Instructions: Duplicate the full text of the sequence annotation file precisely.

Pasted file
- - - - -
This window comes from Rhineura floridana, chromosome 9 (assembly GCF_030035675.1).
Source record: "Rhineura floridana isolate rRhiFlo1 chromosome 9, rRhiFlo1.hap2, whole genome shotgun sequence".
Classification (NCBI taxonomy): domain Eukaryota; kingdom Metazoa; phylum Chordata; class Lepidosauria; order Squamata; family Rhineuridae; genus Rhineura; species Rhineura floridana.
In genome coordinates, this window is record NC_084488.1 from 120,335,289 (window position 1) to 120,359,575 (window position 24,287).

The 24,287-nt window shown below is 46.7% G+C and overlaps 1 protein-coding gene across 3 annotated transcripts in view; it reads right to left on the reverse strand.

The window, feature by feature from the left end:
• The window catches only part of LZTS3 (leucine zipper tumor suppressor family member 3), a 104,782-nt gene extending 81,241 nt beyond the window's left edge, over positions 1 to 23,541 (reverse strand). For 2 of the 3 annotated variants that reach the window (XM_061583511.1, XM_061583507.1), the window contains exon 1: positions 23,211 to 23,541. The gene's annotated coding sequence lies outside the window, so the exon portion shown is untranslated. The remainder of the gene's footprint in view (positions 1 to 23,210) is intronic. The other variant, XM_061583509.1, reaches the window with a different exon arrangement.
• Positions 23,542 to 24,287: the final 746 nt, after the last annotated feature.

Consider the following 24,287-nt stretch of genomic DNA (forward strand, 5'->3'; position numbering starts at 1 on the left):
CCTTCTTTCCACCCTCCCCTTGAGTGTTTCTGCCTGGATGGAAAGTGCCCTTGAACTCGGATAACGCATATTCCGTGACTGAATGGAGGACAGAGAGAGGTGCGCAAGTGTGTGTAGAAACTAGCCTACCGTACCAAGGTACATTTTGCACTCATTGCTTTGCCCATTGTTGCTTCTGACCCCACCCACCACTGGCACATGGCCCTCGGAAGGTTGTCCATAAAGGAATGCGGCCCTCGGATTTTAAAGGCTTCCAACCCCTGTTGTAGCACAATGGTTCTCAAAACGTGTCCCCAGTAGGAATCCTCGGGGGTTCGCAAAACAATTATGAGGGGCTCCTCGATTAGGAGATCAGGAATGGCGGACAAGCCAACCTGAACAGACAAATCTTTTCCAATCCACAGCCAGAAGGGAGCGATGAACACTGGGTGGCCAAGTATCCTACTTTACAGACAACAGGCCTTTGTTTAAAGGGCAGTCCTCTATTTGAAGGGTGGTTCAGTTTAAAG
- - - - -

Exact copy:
This window comes from Rhineura floridana, chromosome 9 (assembly GCF_030035675.1).
Source record: "Rhineura floridana isolate rRhiFlo1 chromosome 9, rRhiFlo1.hap2, whole genome shotgun sequence".
Classification (NCBI taxonomy): domain Eukaryota; kingdom Metazoa; phylum Chordata; class Lepidosauria; order Squamata; family Rhineuridae; genus Rhineura; species Rhineura floridana.
In genome coordinates, this window is record NC_084488.1 from 120,335,289 (window position 1) to 120,359,575 (window position 24,287).

The 24,287-nt window shown below is 46.7% G+C and overlaps 1 protein-coding gene across 3 annotated transcripts in view; it reads right to left on the reverse strand.

The window, feature by feature from the left end:
• The window catches only part of LZTS3 (leucine zipper tumor suppressor family member 3), a 104,782-nt gene extending 81,241 nt beyond the window's left edge, over positions 1 to 23,541 (reverse strand). For 2 of the 3 annotated variants that reach the window (XM_061583511.1, XM_061583507.1), the window contains exon 1: positions 23,211 to 23,541. The gene's annotated coding sequence lies outside the window, so the exon portion shown is untranslated. The remainder of the gene's footprint in view (positions 1 to 23,210) is intronic. The other variant, XM_061583509.1, reaches the window with a different exon arrangement.
• Positions 23,542 to 24,287: the final 746 nt, after the last annotated feature.

Consider the following 24,287-nt stretch of genomic DNA (forward strand, 5'->3'; position numbering starts at 1 on the left):
CCTTCTTTCCACCCTCCCCTTGAGTGTTTCTGCCTGGATGGAAAGTGCCCTTGAACTCGGATAACGCATATTCCGTGACTGAATGGAGGACAGAGAGAGGTGCGCAAGTGTGTGTAGAAACTAGCCTACCGTACCAAGGTACATTTTGCACTCATTGCTTTGCCCATTGTTGCTTCTGACCCCACCCACCACTGGCACATGGCCCTCGGAAGGTTGTCCATAAAGGAATGCGGCCCTCGGATTTTAAAGGCTTCCAACCCCTGTTGTAGCACAATGGTTCTCAAAACGTGTCCCCAGTAGGAATCCTCGGGGGTTCGCAAAACAATTATGAGGGGCTCCTCGATTAGGAGATCAGGAATGGCGGACAAGCCAACCTGAACAGACAAATCTTTTCCAATCCACAGCCAGAAGGGAGCGATGAACACTGGGTGGCCAAGTATCCTACTTTACAGACAACAGGCCTTTGTTTAAAGGGCAGTCCTCTATTTGAAGGGTGGTTCAGTTTAAAG